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(Family Division; Eleanor King J; 20 August 2008)
In a case involving assets of about £78 million, the husband argued that the parties had reached an agreement, which had been implemented in its entirety, except for a modest pension sharing provision which not be implemented until the court made an order; over £34 million had been transferred to the wife or to her trusts,. The wife accepted that the parties had agreed to divide the assets 45% to the wife and 55% to the husband, but argued that the details of the agreement had not been finalised. The wife had, following the agreement, litigated in Jersey in relation to certain trust funds in which she had an interest, and a number of her concerns related to the new trust arrangements. The wife filed a notice of intention to proceed with an application for ancillary relief. The husband issued a notice to show cause why the ancillary relief order should not be made in terms of the draft order, which, although not released to the husband's solicitors, had been signed by wife.
It would be wrong to 'stay' the ancillary relief proceedings and to list the issue of the agreement as a preliminary issue isolated from a proper consideration of the s 25 factors; however, the husband's notice to show cause was a proportionate and just route by which to determine the extent to which the agreement, as a factor of magnetic importance, should be determinative of the action. The husband had very strong case that an agreement had been concluded. There was to be a listing for a final hearing, at which the husband's notice to show cause would be determined. There was to be no further disclosure and no replies to questionnaires would be ordered, except in order to ascertain whether, in regard to one specific trust, there had been a separation as opposed to an apportionment of assets.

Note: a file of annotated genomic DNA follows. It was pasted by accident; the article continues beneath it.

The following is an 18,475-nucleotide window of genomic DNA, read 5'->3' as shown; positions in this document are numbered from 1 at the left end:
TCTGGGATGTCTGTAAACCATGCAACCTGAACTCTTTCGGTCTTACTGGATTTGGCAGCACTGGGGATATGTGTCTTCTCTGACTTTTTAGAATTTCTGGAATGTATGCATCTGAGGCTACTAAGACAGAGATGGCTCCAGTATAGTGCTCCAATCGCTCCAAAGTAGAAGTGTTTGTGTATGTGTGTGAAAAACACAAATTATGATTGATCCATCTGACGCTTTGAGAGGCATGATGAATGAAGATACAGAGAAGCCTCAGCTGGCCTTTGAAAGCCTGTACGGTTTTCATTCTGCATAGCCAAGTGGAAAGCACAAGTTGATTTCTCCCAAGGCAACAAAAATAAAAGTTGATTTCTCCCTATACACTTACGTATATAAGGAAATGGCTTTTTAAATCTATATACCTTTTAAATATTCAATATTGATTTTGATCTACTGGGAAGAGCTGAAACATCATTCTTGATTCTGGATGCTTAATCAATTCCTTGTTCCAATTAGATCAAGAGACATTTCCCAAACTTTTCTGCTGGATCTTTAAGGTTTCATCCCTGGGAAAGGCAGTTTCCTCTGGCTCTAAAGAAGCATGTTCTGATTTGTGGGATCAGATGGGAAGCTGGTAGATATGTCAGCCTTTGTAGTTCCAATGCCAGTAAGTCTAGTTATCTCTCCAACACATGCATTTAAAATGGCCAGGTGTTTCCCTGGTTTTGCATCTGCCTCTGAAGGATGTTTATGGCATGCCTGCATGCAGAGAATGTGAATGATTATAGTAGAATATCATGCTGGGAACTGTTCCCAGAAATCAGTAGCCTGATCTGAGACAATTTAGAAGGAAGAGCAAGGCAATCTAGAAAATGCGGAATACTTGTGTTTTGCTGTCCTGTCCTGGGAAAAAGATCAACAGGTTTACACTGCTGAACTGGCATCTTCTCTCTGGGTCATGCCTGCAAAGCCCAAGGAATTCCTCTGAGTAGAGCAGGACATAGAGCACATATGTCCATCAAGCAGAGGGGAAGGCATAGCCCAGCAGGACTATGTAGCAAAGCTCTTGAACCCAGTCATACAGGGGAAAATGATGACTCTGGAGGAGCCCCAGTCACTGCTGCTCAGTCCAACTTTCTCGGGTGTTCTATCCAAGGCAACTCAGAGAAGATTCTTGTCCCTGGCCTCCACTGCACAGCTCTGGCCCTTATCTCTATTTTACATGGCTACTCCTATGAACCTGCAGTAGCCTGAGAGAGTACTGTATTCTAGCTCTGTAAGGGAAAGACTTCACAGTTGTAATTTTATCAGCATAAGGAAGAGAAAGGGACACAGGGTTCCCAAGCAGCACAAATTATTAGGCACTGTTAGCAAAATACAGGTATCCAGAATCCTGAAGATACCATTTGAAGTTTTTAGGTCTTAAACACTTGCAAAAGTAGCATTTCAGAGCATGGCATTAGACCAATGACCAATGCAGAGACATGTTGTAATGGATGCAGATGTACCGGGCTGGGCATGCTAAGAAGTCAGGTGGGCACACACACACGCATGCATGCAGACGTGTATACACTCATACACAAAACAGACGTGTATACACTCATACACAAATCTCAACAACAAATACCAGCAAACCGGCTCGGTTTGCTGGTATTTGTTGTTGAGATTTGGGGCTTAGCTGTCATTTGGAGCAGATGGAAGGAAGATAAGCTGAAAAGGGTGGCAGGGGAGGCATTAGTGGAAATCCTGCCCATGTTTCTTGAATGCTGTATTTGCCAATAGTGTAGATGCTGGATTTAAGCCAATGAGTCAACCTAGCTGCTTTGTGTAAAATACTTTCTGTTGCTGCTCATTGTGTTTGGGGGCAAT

Formerly entitled the Ancillary Relief Handbook this is the first resort for thousands of...